Entertainment industry stacks the speaker-list at Canadian copyright "town hall"

A reader writes, "The second of two Canadian copyright townhalls was held last night in Toronto and it was clear from the beginning that the recording industry stacked the deck. Four Warner Music executives spoke, two from Sony Music, one Universal Music, along with multiple music industry lawyers, spokespeople, and collectives. Given that there were a limited number of seats, packing the room meant that many alternative views were excluded from participating. Time to speak out now on copyright - two weeks left in the consultation and the industry is ready to overrun the process unless Canadians take the time to have their voice heard at sites like speakoutoncopyright.ca, digitalagenda.ca or ccer.ca."
With just over two weeks left in the consultation, there should be no doubt that the lobby groups will be engaging in a major effort to push for their DMCA-style reforms. The calls for three-strikes and you're out, notice and takedown, DMCA anti-circumvention legislation, and no flexible fair dealing will only get louder. Now is the time for Canadians - many of whom could not get a seat at the townhall since it was filled by industry reps just days after the consultation launch - to speak out. Don't wait - send in your comments today and encourage others to do the same.
The Toronto Music Industry Town Hall


  1. Just like Comcast and the FCC hearings – there should be enough hue & cry to force the Harper government to hold an additional townhall to make up for this nonsense. They won’t of course, citing the lack of time available.

    That a dying last century industry holds enough lobby power to skew government policy and hobble the country as the advancements and innovations of the 21st century march past us is iritating enough. But to see them attempt this kind of bullshit – and think they can get away with it – is stunning. It just shows how mired in the past they are.

    What a bunch of thick, greedy codgers.


  2. “it was clear from the beginning that the recording industry stacked the deck.”

    I just watched the first 45 minutes of the town hall (available as a wmv file on Geist’s website) and it was almost entirely artists that spoke.

    I should hope that Cory would have watched the recording or been there in person before simply relaying the review of one “reader.” I also hope that others watch the town hall before jumping to conclusions.

  3. #2 Anon, that’s a pretty weak attempt at debunking. While you say you took the time to go to Geist’s site to look at the video, you apparently didn’t see the numerous comments, many from first-hand accounts, that backed up the ‘stacked deck’ characterization.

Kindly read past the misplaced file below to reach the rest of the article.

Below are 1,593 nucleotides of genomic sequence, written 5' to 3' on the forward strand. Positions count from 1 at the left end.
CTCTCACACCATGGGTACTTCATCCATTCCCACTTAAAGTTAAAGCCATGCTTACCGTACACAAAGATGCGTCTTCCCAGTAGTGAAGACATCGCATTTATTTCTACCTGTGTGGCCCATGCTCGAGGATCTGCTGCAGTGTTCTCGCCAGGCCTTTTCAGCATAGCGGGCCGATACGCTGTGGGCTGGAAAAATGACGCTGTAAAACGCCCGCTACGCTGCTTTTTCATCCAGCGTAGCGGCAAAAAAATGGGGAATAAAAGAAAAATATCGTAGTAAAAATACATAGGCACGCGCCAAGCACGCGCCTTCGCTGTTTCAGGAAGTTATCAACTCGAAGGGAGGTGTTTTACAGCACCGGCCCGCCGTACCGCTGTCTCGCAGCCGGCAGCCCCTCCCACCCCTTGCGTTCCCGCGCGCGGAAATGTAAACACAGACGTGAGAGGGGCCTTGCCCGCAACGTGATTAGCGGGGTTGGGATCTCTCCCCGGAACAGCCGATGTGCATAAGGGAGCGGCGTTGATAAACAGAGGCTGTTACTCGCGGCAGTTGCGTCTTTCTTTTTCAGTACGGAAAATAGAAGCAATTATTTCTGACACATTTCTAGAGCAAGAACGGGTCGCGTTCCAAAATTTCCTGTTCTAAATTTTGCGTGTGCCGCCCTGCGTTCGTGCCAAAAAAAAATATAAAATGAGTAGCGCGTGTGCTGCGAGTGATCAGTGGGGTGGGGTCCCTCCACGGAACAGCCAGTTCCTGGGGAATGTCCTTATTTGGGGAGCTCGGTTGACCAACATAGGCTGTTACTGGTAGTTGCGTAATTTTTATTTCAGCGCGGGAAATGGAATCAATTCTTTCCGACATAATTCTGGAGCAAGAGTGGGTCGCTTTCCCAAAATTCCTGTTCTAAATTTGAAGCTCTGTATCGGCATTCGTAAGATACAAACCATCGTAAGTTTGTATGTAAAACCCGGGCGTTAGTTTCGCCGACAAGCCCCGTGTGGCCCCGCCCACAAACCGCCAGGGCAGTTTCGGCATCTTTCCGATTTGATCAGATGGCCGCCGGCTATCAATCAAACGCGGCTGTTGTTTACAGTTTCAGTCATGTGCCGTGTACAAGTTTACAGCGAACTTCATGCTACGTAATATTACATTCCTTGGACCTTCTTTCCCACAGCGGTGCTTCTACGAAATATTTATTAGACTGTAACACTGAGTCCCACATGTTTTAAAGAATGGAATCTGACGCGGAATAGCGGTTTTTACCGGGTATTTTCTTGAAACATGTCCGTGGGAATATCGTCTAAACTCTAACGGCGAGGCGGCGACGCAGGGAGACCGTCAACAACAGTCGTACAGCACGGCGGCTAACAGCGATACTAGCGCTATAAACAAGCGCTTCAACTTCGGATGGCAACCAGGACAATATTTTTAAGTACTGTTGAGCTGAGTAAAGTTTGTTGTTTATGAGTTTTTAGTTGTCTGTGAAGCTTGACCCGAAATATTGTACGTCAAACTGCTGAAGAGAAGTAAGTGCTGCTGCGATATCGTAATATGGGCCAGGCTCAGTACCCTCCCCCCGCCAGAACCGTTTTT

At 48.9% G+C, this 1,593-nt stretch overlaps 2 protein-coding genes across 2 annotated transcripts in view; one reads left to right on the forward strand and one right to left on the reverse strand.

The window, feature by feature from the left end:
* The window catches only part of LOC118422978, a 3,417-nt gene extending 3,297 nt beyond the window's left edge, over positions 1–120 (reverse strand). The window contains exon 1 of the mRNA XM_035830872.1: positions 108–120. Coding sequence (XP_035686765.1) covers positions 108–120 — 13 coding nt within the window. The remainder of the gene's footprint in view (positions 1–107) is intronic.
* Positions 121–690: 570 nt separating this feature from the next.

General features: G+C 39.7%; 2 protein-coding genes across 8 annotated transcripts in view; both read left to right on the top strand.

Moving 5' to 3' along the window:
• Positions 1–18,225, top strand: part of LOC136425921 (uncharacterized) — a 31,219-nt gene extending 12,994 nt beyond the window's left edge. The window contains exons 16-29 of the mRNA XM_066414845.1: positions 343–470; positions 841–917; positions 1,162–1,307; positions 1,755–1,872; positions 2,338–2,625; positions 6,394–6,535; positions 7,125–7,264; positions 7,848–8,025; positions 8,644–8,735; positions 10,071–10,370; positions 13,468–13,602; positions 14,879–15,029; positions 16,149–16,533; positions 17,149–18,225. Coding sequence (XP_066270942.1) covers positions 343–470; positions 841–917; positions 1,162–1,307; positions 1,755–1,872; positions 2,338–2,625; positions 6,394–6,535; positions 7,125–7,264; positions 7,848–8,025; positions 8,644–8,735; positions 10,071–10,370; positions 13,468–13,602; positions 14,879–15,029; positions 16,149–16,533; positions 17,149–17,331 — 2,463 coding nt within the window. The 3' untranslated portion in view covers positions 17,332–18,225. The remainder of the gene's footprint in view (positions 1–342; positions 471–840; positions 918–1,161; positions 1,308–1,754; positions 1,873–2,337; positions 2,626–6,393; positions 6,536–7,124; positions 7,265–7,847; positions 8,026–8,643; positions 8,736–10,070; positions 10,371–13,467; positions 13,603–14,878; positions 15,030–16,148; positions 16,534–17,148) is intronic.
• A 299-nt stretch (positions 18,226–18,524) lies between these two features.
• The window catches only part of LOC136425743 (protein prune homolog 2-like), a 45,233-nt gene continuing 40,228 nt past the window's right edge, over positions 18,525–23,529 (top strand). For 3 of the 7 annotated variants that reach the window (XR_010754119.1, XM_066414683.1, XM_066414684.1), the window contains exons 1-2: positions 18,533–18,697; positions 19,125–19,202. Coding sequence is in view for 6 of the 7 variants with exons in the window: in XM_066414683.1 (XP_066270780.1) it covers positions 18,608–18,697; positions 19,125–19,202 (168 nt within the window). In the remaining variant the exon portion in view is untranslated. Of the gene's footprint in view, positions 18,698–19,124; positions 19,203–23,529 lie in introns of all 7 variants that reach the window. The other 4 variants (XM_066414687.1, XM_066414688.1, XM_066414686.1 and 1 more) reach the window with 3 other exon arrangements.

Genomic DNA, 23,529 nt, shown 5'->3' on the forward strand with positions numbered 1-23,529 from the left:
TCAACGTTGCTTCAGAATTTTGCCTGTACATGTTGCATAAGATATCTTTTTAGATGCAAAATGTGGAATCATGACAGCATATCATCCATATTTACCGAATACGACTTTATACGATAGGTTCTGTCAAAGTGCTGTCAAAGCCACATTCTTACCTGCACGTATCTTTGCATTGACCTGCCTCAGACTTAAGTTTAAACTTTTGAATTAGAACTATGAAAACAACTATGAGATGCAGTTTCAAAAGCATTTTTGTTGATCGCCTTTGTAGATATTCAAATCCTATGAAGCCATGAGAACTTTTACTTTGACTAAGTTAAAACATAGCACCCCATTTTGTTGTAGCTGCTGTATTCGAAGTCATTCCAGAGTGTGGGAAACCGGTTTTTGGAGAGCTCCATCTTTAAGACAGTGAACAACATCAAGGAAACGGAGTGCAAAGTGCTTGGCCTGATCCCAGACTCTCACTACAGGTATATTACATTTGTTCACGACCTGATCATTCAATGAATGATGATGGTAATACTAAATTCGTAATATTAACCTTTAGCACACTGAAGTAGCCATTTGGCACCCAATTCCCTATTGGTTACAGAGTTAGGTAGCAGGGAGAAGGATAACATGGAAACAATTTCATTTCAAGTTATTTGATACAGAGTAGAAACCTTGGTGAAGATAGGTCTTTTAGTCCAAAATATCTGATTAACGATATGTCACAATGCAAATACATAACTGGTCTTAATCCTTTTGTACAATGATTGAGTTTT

I should hope that you’re not on a drive-by here at BB; Perhaps then, you would understand that Cory has been riding this shaggy dog for a long time, and BB readers who have been paying attention are far away from ‘jumping to conclusions.’

  4. @ #2 Anon:
    So how much is the music industry paying you to trawl the blogosphere? I’m sure we could come up with a DMCA/Terrorism excuse to find out who you are. So, why not just disclose it yourself?

  5. I watched the video last night and felt it was pretty stacked by industry. I didn’t count the numbers but the major labels and their lawyers were a large contingent. The best comment I saw on Twitter about the town hall was @JesseBrown: “Interesting how young unafiliated speakers here speak specifics,solutions. Industry reps speak emotion,generalities.#copycon”. I agree with that a lot. The industry focuses solely on their declining profits as justification for the changes they want made to copyright law. Copyright law in Canada certainly does need some updating but a failing business model is not justification for what they are asking.

  6. @ Hooeezit.

    See…that is what gets my goat. It does look as though our friend anon is, in this instance, wrong. But why does them having an opposed view to yours, or the wider BB consensus, mean that s/he is a paid shill for the multinationals?

    Even if you don’t really think that they are, you’re effectively killing any debate here by making such an observation as you are polarising the debate to us against them; “if you ain’t for us, you’re agin us.”

  7. RedRichie, Anonymous is being dog-piled not for a differing opinion, but for stating incorrect ‘facts’. Factoids that could be dispelled by a minimum of time spent perusing the site referenced. Indeed, Anon has as much accused Cory et al of jumping to conclusions based on one reading. This is behaviour so shallow that one has difficulty imagining how one could arrive at it naively, and is certainly not deserving of any kind of plaudit.

    If Anon does not want to be perceived as a shill, then Anon should not argue like a shill.